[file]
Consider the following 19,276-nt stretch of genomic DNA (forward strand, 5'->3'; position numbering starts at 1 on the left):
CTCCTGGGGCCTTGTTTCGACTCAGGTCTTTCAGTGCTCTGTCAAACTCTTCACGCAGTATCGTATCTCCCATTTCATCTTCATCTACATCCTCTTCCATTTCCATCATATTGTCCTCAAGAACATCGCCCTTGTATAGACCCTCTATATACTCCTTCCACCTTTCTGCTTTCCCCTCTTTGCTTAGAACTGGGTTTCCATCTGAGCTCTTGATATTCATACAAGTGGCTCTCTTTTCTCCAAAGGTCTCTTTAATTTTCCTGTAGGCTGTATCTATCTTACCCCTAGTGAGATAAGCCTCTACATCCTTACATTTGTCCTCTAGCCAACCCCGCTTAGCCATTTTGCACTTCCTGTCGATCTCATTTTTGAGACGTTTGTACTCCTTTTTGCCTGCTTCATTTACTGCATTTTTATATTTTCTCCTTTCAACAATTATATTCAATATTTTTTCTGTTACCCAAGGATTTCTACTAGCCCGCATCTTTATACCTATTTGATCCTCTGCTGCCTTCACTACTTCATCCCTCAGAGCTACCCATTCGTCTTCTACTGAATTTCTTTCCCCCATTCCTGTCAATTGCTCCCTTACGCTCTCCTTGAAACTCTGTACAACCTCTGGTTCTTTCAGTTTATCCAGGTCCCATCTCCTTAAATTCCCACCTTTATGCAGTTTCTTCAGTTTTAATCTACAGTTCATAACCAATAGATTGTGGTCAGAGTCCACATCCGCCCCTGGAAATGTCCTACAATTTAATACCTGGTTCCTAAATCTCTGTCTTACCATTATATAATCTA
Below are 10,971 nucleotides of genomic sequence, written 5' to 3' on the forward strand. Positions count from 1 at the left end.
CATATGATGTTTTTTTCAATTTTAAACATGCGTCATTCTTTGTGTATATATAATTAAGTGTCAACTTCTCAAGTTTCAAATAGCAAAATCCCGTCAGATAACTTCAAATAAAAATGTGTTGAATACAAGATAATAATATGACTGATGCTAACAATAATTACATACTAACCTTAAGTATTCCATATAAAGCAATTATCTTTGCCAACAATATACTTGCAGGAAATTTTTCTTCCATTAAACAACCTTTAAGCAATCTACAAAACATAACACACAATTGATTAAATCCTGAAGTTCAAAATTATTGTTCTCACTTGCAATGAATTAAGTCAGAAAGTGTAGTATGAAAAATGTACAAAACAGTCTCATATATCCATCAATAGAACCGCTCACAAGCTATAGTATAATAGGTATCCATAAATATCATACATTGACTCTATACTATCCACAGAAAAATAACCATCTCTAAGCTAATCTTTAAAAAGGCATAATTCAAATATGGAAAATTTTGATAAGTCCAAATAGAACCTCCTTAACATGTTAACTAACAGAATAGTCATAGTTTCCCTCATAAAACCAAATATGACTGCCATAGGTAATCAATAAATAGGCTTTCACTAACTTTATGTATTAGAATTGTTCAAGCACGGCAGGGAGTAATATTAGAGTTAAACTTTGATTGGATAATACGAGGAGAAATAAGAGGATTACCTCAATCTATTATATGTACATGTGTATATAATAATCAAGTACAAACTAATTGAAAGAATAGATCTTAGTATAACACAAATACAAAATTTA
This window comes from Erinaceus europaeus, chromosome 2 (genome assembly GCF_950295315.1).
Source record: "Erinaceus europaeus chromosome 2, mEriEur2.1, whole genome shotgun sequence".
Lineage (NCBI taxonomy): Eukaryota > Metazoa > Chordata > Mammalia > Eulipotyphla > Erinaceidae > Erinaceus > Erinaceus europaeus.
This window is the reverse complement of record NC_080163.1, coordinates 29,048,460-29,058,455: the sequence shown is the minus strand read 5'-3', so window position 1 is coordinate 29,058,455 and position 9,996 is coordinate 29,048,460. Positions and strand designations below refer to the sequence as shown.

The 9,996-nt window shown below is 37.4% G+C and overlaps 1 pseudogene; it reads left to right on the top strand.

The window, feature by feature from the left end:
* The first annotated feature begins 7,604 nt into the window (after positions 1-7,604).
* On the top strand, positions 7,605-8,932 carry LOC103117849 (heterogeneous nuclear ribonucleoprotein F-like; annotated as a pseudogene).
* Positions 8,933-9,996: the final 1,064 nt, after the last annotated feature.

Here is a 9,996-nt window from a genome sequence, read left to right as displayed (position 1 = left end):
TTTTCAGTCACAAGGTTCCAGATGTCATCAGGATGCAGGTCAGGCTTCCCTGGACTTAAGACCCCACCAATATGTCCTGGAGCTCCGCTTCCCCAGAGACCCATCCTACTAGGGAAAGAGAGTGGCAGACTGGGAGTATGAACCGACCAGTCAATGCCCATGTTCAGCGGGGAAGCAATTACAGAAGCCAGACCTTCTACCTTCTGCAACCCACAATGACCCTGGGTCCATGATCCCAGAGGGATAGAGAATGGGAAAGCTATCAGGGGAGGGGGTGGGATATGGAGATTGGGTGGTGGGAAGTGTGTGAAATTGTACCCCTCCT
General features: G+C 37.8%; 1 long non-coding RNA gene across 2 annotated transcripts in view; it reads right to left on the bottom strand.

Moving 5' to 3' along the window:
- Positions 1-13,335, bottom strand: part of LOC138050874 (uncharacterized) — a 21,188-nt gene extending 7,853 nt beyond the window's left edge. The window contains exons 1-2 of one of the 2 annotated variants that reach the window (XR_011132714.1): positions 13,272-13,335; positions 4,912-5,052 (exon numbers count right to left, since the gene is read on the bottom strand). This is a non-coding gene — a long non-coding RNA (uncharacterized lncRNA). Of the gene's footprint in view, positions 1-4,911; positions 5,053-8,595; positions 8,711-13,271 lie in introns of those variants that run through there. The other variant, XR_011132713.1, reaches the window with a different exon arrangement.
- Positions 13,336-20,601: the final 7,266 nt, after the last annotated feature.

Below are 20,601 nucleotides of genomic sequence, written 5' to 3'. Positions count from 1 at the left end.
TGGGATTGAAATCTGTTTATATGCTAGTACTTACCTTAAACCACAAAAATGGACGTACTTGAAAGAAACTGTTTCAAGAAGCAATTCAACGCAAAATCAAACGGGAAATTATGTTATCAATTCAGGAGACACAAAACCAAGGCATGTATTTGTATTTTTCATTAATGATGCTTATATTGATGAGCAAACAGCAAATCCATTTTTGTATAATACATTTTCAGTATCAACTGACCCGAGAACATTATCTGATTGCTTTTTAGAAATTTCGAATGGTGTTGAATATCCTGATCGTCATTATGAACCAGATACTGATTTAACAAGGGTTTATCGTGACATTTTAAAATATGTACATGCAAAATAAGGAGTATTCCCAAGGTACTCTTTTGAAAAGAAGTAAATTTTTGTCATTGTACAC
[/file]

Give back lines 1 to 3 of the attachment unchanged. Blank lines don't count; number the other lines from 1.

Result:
Consider the following 19,276-nt stretch of genomic DNA (forward strand, 5'->3'; position numbering starts at 1 on the left):
CTCCTGGGGCCTTGTTTCGACTCAGGTCTTTCAGTGCTCTGTCAAACTCTTCACGCAGTATCGTATCTCCCATTTCATCTTCATCTACATCCTCTTCCATTTCCATCATATTGTCCTCAAGAACATCGCCCTTGTATAGACCCTCTATATACTCCTTCCACCTTTCTGCTTTCCCCTCTTTGCTTAGAACTGGGTTTCCATCTGAGCTCTTGATATTCATACAAGTGGCTCTCTTTTCTCCAAAGGTCTCTTTAATTTTCCTGTAGGCTGTATCTATCTTACCCCTAGTGAGATAAGCCTCTACATCCTTACATTTGTCCTCTAGCCAACCCCGCTTAGCCATTTTGCACTTCCTGTCGATCTCATTTTTGAGACGTTTGTACTCCTTTTTGCCTGCTTCATTTACTGCATTTTTATATTTTCTCCTTTCAACAATTATATTCAATATTTTTTCTGTTACCCAAGGATTTCTACTAGCCCGCATCTTTATACCTATTTGATCCTCTGCTGCCTTCACTACTTCATCCCTCAGAGCTACCCATTCGTCTTCTACTGAATTTCTTTCCCCCATTCCTGTCAATTGCTCCCTTACGCTCTCCTTGAAACTCTGTACAACCTCTGGTTCTTTCAGTTTATCCAGGTCCCATCTCCTTAAATTCCCACCTTTATGCAGTTTCTTCAGTTTTAATCTACAGTTCATAACCAATAGATTGTGGTCAGAGTCCACATCCGCCCCTGGAAATGTCCTACAATTTAATACCTGGTTCCTAAATCTCTGTCTTACCATTATATAATCTA
Below are 10,971 nucleotides of genomic sequence, written 5' to 3' on the forward strand. Positions count from 1 at the left end.